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Let the Expedition Begin! printer.gif

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How do we fit all of this stuff into our carry-on? Patrick begins to pack our bicycling repair kit and spare parts.

Our dream has finally come true! We’ve planning, saving money, and doing research for the Trans-Amazon Expedition for over three years. Today we boarded a plane and flew for 9 hours to Lima, Peru. The Trans-Amazon Expedition has begun.

Our team is made up of biologists, teachers, artists, archeologists, and explorers. It’s almost like putting together an all-star sports team. Each member has something important to contribute to the team. However, we all have many things we still need to learn from each other and also from ourselves. We have all been on several wilderness expeditions throughout the world, and we all know that nature can be one of the greatest classrooms.

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For months, we´ve been pouring over maps of Peru to find the safest route through the Andes and the rainforest. We´ll carry about 20 lbs. of maps with us to make sure we´re heading in the right direction.

The Trans-Amazon Expedition might be the most difficult expedition the Wilderness Classroom has ever set out on. Bicycling 500 miles over the Andes, home to some of Earth’s tallest mountains, is going to be mentally challenging and physically tiring. In fact, I imagine that most nights we’ll be pretty exhausted and drained.

We also will be exploring some of the planet’s most remote tropical rainforests. The closest hospitals are going to be at least three days away. We have to be careful, alert, and prepared for nearly everything in the rainforest.

The rainforest is not a scary place with dangerous animals lurking in every tree. Yes, there are venomous snakes, caimans with sharp teeth, and insects that transmit terrible diseases. However, if we travel in fear all of the time, we might miss some of the most interesting things the rainforest has to teach us.

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It all fit! Patrick is loading our paddles in Chicago. All of our gear has arrived in Lima, and for the most part, it´s all intact.

Many people ask us why we do what we do. Why do you go out in the forest for such a long time? How could you live without a shower for nearly two months? Why don’t you do something easier?

The answer is simple: knowledge. Wilderness travel has so much to teach us. The people, plants, and animals are like a springboard of knowledge. Once you uncover a little bit, you want to dig deeper. Traveling deeper in the rainforest will give us the opportunity to see the rainforest and its inhabitants as they really are. And we’re psyched that we get to share it with you.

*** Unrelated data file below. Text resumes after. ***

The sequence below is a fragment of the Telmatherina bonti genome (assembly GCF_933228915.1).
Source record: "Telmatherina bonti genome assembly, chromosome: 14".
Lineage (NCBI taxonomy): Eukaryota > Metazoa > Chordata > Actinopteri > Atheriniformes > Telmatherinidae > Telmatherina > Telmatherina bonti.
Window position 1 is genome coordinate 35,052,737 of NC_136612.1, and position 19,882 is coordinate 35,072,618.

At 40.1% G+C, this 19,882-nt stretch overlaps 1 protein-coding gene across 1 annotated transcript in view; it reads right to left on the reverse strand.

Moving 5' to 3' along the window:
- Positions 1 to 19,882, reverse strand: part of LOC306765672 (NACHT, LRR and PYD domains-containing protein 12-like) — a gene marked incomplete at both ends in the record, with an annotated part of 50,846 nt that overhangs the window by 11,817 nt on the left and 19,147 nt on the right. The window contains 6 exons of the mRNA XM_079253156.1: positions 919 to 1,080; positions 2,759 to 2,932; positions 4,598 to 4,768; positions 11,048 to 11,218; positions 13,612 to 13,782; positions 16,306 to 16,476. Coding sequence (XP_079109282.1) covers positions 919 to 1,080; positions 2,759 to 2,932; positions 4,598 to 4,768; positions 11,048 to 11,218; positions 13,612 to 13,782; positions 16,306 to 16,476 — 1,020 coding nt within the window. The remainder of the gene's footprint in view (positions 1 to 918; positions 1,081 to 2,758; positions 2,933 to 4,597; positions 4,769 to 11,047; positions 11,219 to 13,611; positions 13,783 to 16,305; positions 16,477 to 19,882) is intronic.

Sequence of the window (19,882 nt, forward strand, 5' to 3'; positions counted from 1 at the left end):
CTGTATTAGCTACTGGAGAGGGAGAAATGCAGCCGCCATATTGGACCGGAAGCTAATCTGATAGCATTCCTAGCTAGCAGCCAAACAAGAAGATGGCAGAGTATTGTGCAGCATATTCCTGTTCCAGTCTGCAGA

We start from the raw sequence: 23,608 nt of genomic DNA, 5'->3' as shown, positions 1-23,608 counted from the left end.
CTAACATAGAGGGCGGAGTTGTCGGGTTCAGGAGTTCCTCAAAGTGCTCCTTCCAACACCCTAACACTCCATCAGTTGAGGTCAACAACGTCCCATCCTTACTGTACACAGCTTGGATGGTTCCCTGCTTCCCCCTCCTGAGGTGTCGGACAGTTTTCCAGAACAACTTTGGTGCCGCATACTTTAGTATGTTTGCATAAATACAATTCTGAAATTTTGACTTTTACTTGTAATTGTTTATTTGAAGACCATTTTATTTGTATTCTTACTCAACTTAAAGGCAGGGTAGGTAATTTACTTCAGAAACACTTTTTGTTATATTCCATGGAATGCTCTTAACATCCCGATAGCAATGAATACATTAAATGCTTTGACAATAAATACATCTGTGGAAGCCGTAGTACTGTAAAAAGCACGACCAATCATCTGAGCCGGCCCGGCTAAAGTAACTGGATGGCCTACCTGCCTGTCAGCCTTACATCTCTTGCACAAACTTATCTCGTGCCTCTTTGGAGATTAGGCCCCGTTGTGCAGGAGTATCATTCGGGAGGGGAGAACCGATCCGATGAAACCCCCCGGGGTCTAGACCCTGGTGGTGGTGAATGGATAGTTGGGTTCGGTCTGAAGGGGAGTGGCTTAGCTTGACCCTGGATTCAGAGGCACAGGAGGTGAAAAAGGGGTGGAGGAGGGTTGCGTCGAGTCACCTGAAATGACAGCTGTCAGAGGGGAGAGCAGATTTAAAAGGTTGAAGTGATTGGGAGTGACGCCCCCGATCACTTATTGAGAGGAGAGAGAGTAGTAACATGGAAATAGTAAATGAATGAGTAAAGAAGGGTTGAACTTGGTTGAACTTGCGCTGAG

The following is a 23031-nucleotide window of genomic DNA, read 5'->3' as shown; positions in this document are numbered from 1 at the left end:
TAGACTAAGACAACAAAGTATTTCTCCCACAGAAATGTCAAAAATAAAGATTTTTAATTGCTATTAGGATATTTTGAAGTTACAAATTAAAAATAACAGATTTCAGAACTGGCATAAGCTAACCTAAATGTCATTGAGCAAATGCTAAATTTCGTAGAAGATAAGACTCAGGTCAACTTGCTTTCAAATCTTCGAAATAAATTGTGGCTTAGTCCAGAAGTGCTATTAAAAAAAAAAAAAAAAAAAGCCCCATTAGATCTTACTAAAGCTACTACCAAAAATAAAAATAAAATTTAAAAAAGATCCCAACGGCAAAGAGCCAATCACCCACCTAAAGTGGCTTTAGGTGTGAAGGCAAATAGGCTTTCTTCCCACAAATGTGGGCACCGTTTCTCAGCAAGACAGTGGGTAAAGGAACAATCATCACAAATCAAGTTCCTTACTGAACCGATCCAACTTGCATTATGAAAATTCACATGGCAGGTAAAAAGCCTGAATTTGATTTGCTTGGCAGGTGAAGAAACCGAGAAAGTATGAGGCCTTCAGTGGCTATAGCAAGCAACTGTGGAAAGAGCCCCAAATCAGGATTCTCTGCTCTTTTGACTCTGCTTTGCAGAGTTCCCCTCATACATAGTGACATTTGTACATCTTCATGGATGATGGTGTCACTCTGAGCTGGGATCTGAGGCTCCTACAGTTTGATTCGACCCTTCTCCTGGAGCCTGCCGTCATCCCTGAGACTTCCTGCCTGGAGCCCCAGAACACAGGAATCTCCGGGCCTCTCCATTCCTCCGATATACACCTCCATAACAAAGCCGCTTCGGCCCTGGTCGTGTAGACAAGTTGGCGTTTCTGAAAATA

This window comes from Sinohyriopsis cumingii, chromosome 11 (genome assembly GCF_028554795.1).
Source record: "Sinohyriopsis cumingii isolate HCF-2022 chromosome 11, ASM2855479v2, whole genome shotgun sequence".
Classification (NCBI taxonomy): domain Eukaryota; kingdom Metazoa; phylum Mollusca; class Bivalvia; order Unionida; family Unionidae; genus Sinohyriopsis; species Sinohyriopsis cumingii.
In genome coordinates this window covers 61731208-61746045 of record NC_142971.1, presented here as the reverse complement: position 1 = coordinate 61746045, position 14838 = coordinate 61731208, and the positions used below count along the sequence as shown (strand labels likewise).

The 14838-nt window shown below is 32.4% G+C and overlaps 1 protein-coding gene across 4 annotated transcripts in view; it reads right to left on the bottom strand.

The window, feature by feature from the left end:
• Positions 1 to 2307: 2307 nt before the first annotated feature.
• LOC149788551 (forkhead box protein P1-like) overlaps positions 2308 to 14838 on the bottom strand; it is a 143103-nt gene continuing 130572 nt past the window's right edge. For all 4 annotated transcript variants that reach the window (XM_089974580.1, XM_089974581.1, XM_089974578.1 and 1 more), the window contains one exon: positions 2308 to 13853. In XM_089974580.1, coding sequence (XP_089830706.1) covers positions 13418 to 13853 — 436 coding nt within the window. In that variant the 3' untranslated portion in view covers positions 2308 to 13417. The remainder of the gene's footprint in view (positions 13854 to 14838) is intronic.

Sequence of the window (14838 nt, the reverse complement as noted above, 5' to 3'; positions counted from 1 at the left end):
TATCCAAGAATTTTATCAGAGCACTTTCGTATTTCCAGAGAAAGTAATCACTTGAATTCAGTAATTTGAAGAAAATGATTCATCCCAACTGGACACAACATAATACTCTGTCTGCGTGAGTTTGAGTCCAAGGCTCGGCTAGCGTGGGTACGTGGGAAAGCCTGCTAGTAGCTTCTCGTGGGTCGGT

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Arriving in Lima, we were greeted by throngs of fans. Actually it turns out that most of them were waiting for other people.

Our preparation, past experience in the wilderness, and you will keep us safe. We’re counting on you to make decisions for us that use science and good judgment. The team is going to encounter many obstacles, and we need your input. This is going to be a great expedition.

Happy Trails,

Frosty









Comments

I think it is esier to use your legs, rather then using your arms. That is why I voted for paddling over the Amazon river.

I think it'll be harder to plan because you can't forget anything.

Paddling the Amazon River may be easier because then you have the current to help carry you along, which in my opinion would be harder than bicycling the Andes

can you show us a picture of a cool animal in the rainforest.`

It would be easier to bike because if you go up one you know u have to go back down someetime and that's the easiest part. As for the river you're not always going with the current.

this expedition sounds like a lot of fun...

Could you name two things you brought with you to stay safe?

i think that u guys r so cool! i think that its so cool that you guys are doing this and that all the kids can follow you on this website great job guys! my class loves you.

I cant believe you guys get to go back home. Send more pictures. I wish Icould go next time.

Sam

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